Rioters storm US Capitol, Trump’s Twitter suspended

Yesterday afternoon, a group of pro-Trump rioters stormed the US Capitol, causing a lockdown and suspension of the Electoral College vote count. As this recording, 8:30pm ET on January 6th, Congressional leaders plan to return to the chamber and resume the count. Twitter removed three Trump tweets inciting the rioters and suspended the President’s personal account for at least 12 hours, which will not be unlocked until the tweets are officially deleted. Twitter says the account will be permanently banned if violations continue. YouTube and Facebook also removed a video the president posted addressing the attack as it contained false information on the 2020 election and “contributes to rather than diminishes the risk of ongoing violence.”

(The Verge)

SolarWinds attackers accessed DOJ’s email server

The Department of Justice confirmed that the attackers escalated access from the trojanized SolarWinds Orion app across its network and was able to access some employee emails. This appears limited to about 3% of employees, estimated at around 3000 accounts, with the DOJ saying there is no evidence classified information or systems were exposed. The DOJ says it has now blocked the attacker’s point of entry to the network. While thousands of companies and organizations downloaded the trojanized version of Orion, the attackers only escalated access with second stage attacks on select targets. 

(ZDNet)

WhatsApp to share user data with Facebook

WhatsApp updated its Terms of Service and Privacy Policy to now say that information collected by WhatsApp can be used by other Facebook companies. WhatsApp introduced similar changes in July, but provided users with an opt-out of sharing data with Facebook. The new policy goes into effect February 8th, and is required to continue using WhatsApp services. 

(XDA Developers)

Facebook will ban political ads in Georgia following runoff

The company announced the ban would go back into effect in the state, covering ads on social issues, elections and politics nationwide. Facebook had eased up on political ad restriction in the state starting December 16th to allow for messaging surrounding the runoff election, even as it kept in place a broader political ad ban in the wider US. On December 10th, Google fully lifted its ban on political ads it put in place after the US election polls closed on November 3rd. 

(Axios)

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Google to add App Store Privacy Labels this week

Following up on the speculation that Google hadn’t updated its apps to comply with new iOS privacy features, TechCrunch confirmed that Google plans to begin updating its iOS apps to feature the new  App Store Privacy Labels as early as this week. Apple began requiring the labels to be included in all app and app updates submitted as of December 8th. Since then, Google has updated its Slides and the homework helper app Socratic by Google, but neither included the new privacy labels. 

(TechCrunch)

Chinese firms face new bans and re-delistings

After receiving new guidance from the Treasury Department, the New York Stock Exchange says it will in fact delist China Telecom, China Mobile and China Unicom. The new guidance states that people in the U.S. could not engage in certain transactions with the three companies as of next Monday. The exchange will halt trading with the three as of 4pm January 11th.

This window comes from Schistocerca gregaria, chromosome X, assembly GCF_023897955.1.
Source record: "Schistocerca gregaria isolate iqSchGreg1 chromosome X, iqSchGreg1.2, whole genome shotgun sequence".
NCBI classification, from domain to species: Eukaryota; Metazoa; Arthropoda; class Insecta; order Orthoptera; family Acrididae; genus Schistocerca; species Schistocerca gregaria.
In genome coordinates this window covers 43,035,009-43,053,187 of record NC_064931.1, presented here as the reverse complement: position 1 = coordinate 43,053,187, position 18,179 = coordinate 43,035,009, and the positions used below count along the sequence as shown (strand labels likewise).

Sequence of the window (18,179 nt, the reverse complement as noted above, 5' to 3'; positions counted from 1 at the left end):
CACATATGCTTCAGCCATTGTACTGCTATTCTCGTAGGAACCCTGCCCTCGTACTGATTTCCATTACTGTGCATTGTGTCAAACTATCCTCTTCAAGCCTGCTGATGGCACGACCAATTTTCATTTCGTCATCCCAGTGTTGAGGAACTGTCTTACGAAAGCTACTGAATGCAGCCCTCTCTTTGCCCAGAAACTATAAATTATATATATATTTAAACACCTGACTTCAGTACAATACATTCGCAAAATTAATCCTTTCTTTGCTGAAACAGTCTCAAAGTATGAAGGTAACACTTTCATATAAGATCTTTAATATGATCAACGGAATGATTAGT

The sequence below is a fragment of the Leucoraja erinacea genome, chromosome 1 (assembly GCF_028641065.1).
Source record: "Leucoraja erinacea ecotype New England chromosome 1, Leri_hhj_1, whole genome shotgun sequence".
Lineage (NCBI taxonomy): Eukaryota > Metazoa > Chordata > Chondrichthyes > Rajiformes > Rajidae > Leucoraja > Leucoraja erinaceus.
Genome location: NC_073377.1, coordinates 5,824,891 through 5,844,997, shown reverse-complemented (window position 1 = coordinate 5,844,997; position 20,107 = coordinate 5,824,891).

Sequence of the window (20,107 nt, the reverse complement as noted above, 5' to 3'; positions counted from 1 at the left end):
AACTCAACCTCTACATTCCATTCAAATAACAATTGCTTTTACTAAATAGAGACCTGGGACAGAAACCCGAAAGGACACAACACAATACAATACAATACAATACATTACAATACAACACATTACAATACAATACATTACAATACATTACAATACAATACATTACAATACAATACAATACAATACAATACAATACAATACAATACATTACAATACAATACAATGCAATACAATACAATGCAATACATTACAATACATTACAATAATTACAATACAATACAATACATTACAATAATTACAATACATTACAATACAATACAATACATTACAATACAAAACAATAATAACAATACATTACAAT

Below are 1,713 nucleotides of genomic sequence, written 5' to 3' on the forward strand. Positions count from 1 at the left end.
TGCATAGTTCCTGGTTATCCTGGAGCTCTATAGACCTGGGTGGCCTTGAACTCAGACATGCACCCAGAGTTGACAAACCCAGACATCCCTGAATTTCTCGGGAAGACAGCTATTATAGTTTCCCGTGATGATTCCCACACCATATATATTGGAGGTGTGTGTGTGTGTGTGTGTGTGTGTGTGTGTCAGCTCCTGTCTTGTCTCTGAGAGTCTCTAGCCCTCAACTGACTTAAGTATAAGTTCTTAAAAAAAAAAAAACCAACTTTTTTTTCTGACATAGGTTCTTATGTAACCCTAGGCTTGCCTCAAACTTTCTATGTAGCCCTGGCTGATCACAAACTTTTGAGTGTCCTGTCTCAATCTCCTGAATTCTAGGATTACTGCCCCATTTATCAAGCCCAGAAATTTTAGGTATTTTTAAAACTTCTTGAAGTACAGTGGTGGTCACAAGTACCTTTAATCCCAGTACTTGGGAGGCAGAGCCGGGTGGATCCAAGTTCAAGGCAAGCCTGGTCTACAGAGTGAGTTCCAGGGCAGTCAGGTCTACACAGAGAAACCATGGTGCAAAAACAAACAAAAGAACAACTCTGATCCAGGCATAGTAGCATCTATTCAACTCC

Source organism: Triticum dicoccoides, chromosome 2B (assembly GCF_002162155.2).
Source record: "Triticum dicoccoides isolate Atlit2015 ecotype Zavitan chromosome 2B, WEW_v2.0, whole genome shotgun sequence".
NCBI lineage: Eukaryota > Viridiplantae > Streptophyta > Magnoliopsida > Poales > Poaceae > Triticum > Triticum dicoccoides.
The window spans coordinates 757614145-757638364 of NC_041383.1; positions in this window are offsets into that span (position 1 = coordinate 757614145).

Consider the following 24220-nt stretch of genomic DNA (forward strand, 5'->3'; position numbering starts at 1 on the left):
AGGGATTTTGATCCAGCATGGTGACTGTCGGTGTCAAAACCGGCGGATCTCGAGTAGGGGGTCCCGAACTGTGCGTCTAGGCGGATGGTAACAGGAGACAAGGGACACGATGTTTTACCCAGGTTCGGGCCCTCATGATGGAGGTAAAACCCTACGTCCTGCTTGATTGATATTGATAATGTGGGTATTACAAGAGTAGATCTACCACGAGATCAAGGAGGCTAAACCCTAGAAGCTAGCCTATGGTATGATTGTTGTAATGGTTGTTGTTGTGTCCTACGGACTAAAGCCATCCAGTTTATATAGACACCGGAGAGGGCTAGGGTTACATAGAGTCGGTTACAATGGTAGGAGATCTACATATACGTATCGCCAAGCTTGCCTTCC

In a similar move, a new executive order bans transactions with eight Chinese apps, including Alipay, Tecent’s QQ Wallet and WeChat Pay, as well as CamScanner, SHAREit, VMate, and WPS Office. The Commerce Department now has 45 days to define which transactions will be banned under the order, although Reuter’s sources say the department plans to act before the January 20th inauguration of President-elect Biden. The order claims data collected by those apps could pose a threat to national security.

(CNBC, Reuters)

Intel launches RealSense ID

The latest product in Intel’s depth tracking portfolio, RealSense ID is an on-device solution that combines an active depth sensor with a machine learning model to perform facial authentication. Intel claims the system can adapt over time to changes in facial hair and accessories like glasses, working across a range of lighting conditions. RealSense ID processes all recognition locally, encrypts all user data, and won’t try an authentication unless prompted by a pre-registered user. RealSense ID pricing starts at $99 and will be available later in Q1.

(VentureBeat)

Nissan investigating source code leak

The car maker is looking at whether code from its North American division’s mobile apps,  and marketing tools was leaked online. The leaked info was publicized by software engineer Tillie Kottmann on Twitter, saying it came from a  “severely mismanaged” Git server with username and password set to the ever popular “admin.” Code for Nissan’s Dealer Business Systems, diagnostic tools, and vehicle connected services were also reportedly in the leaked data. After the leak was publicized, Nissan took the server offline on January 5th. 

(CyberScoop)

New ransomware family taking aim at corporate networks

The Babuk ransomware has attempted to extort at least four corporate victims since being discovered. According to security researcher Chuong Dong, Babuk lacks the obfuscation techniques found in more sophisticated ransomware families, but uses a strong encryption scheme which has proven effective against organizations. Babuk can infect local machines or spread across network shares if command line parameters are supplied by the attackers, and uses a single private key for each malware sample. Overall, security researchers found some evidence of mediocre coding, like its approach to multithreading and leaving in chat logs from previous ransom attempts online.

(Security Week)